Mrs Alice Gray Silvey (née Munger)

Mrs William Baird Silvey was born Alice Gray Munger in Duluth, Minnesota on 19 October 1872.

She was the daughter of Roger Sherman Munger (1830-1913) and Olive M. Gray (1835-1894). Her mother was a native of Maine and her father originally from Connecticut and was a renowned businessman, coming to prominence in Duluth, Minnesota during the Jay Cooke 1 era and had interests in the city's first grain elevator, first opera house, the Munger Terrace apartments complex, and of the construction of the shipping canal.

Alice had two known siblings: Edward (b. 1859) and Mary Emma (1863-1941, later Mrs Dwight Woodbridge). She first appears on the 1875 US census living in Duluth and was still present in that city at the time of the 1885 census, by that point still a schoolgirl. She was educated initially in Duluth followed by spells in New York and in Neuilly, France.

Alice was married on 28 June 1893 to William Baird Silvey (b. 1861), a graduate of Brown University and who had interests in the West Duluth Land Company and held the lease on the West Superior Hotel. He had also previously held the lease on the Spalding Hotel where they lived for a period.

Alice and William had one child, Alice Melville, who was born 26 March 1894 only days after the death of Alice's mother Olive on 20 March 1894.

Mr and Mrs Silvey had been on a trip to Europe but had left their daughter Alice behind who was studying in Farmington, Connecticut.

On the night of the sinking Mrs Silvey dressed warmly, throwing on two heavy coats and as she and her husband left their stateroom he cautioned her to heed all orders of the ship's officers but to remain calm as there was probably no grave danger to be worried of. Mrs Silvey was ordered into lifeboat 11, and before doing so embraced her husband briefly before stepping into the boat. She stumbled upon entry, having tripped over what claimed was a stowaway hiding under a seat.

Mrs Silvey lost her husband in the sinking and she later claimed that it was not until she was unable to locate him on Carpathia and when that ship started off for New York that the comprehension of what had happened struck home.

Following Mrs Silvey's arrival in New York aboard Carpathia she stayed in the Gotham Hotel in Manhattan for where she stayed for a short while before travelling to Washington, DC to attend to her late husband's family.

Less than a year later and hard on the heels of the death of her husband came the death of her father on 14 March 1913. She later settled in New York from 1914-1918 and in 1918 was remarried to Richard Steedman Patrick (b. 17 July 1880), a native of Fife, Scotland who had emigrated in 1897 and who was involved in the mining industry. The couple resettled in Duluth where Alice would spend the rest of her life where she remained an active member of her community and was involved in various musical affairs, notably the Matinee Musical and the Duluth Symphony Organisation. She was also a member of St Paul's Episcopal Church and a charter member of the Liberty chapter, Daughters of the American Revolution.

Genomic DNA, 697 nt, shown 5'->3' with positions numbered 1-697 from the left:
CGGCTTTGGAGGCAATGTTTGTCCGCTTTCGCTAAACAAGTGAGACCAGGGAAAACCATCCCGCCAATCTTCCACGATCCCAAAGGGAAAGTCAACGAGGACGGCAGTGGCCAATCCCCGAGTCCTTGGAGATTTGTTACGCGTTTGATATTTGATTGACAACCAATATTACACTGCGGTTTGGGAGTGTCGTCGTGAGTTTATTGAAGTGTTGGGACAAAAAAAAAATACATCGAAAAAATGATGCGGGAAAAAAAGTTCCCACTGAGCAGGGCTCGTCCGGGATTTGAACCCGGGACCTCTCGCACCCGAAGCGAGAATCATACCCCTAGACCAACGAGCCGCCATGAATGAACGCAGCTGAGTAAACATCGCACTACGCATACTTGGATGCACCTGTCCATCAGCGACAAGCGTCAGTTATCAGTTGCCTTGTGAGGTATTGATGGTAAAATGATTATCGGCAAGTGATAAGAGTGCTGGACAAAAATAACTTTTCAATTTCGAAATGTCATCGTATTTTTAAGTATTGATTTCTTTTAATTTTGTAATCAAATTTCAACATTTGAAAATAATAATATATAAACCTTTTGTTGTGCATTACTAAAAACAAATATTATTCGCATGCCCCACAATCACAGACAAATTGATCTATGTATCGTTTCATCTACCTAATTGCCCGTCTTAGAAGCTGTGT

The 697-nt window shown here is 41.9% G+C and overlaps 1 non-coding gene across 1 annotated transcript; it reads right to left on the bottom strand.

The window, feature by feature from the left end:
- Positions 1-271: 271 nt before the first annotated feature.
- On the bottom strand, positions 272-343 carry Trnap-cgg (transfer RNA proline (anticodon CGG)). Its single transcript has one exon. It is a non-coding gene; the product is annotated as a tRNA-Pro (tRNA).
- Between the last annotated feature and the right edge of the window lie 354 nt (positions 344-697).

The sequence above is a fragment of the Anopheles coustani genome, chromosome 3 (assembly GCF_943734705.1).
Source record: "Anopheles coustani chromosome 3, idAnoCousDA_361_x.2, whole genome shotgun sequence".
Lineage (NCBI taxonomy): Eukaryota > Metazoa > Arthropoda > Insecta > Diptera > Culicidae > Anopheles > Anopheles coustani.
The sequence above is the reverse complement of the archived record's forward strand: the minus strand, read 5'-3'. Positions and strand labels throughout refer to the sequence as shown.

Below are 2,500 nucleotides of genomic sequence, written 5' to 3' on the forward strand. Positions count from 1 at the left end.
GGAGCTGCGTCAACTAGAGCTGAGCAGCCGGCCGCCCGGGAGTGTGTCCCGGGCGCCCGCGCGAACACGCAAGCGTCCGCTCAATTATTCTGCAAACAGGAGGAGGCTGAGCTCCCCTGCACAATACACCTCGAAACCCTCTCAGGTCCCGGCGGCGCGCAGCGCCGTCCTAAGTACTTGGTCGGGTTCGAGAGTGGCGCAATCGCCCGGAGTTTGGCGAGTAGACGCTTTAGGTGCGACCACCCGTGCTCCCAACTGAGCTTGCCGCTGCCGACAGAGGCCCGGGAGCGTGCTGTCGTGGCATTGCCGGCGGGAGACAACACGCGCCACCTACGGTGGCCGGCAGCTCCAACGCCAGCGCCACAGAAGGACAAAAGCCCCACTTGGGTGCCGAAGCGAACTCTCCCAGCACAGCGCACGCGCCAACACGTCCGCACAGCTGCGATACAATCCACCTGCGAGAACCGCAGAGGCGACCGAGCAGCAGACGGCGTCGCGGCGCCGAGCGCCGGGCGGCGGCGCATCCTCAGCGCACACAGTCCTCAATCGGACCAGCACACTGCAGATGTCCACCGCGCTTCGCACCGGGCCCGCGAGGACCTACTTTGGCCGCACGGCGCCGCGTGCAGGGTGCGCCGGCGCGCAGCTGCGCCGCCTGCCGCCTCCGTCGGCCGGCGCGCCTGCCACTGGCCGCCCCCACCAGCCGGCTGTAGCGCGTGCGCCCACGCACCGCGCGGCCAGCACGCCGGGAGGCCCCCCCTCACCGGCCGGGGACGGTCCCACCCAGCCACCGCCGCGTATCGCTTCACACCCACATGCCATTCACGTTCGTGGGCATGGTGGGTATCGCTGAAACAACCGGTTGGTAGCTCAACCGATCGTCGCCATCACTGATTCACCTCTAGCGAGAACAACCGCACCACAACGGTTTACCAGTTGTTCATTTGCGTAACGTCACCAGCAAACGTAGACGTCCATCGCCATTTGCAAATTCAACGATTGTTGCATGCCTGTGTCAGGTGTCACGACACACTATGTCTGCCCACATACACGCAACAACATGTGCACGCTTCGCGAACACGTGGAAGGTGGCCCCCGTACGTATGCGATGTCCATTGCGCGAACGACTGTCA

Alice's husband Richard passed away on 19 March 1949. She later lived at 2514 East Superior Street in Duluth and she died in hospital on 2 May 1958 aged 85. She was buried in Forest Hill Cemetery, Duluth.

Her daughter Alice never married and spent many years living in New York. She died in her native Minnesota on 24 October 1975.

 

Notes

  1. Jay Cooke was an American financier who helped finance the Union war effort during the American Civil War and the post-war development of railroads in the northwestern United States. He is generally acknowledged as the first major investment banker in the United States and creator of the first wire house firm.

References and Sources

Unidentified Newspaper (Duluth), 3 May 1958, Obituary
Minnesota Department of Health Certificate of Death

Credits
Gavin Bell, UK
Phillip Gowan, USA
Hermann Söldner, Germany
Craig Stringer, UK
Geoff Whitfield, UK

Articles and Stories

Mrs. Deshler Hears Her Sister-in-Law Is Safe; No Word From Brother

Washington Times  (1912) 

MRS. DESHLER HEARS HER SISTER-IN-LAW IS SAFE; NO WORD FROM BROTHER

 
W. B. SILVEY KNOWN HERE

Washington Herald  (1912) 

W. B. SILVEY KNOWN HERE

 
TITANIC SURVIVOR ARRIVES

Toronto Daily Star  (1912) 

TITANIC SURVIVOR ARRIVES

 
TWO DULUTH MEN PERISH

Chicago Journal  (1912) 

TWO DULUTH MEN PERISH

 
TITANIC SURVIVOR IS EXPECTED HERE

Washington Times  (1912) 

TITANIC SURVIVOR IS EXPECTED HERE

 
LIST OF WASHINGTONIANS ON FATED STEAMER GROWS

Washington Times  (1912) 

LIST OF WASHINGTONIANS ON FATED STEAMER GROWS

 
W. B. Silvey's Daughter Tries to Encourage Her Grieving Grandmother

Washington Times  (1912) 

W. B. SILVEY'S DAUGHTER TRIES TO ENCOURAGE HER GRIEVING GRANDMOTHER

 
MR. SILVEY LOST WHEN WIFE WAS SAVED

Daily Home News  (1912) 

MR. SILVEY LOST WHEN WIFE WAS SAVED

 
  • Leave a comment


  • Help improve this biography

  • Link and cite this biography

    (2015) Alice Gray Silvey Encyclopedia Titanica (ref: #266, accessed 2nd July 2015 01:51:41 AM)

    URL : http://www.encyclopedia-titanica.org/titanic-survivor/alice-silvey.html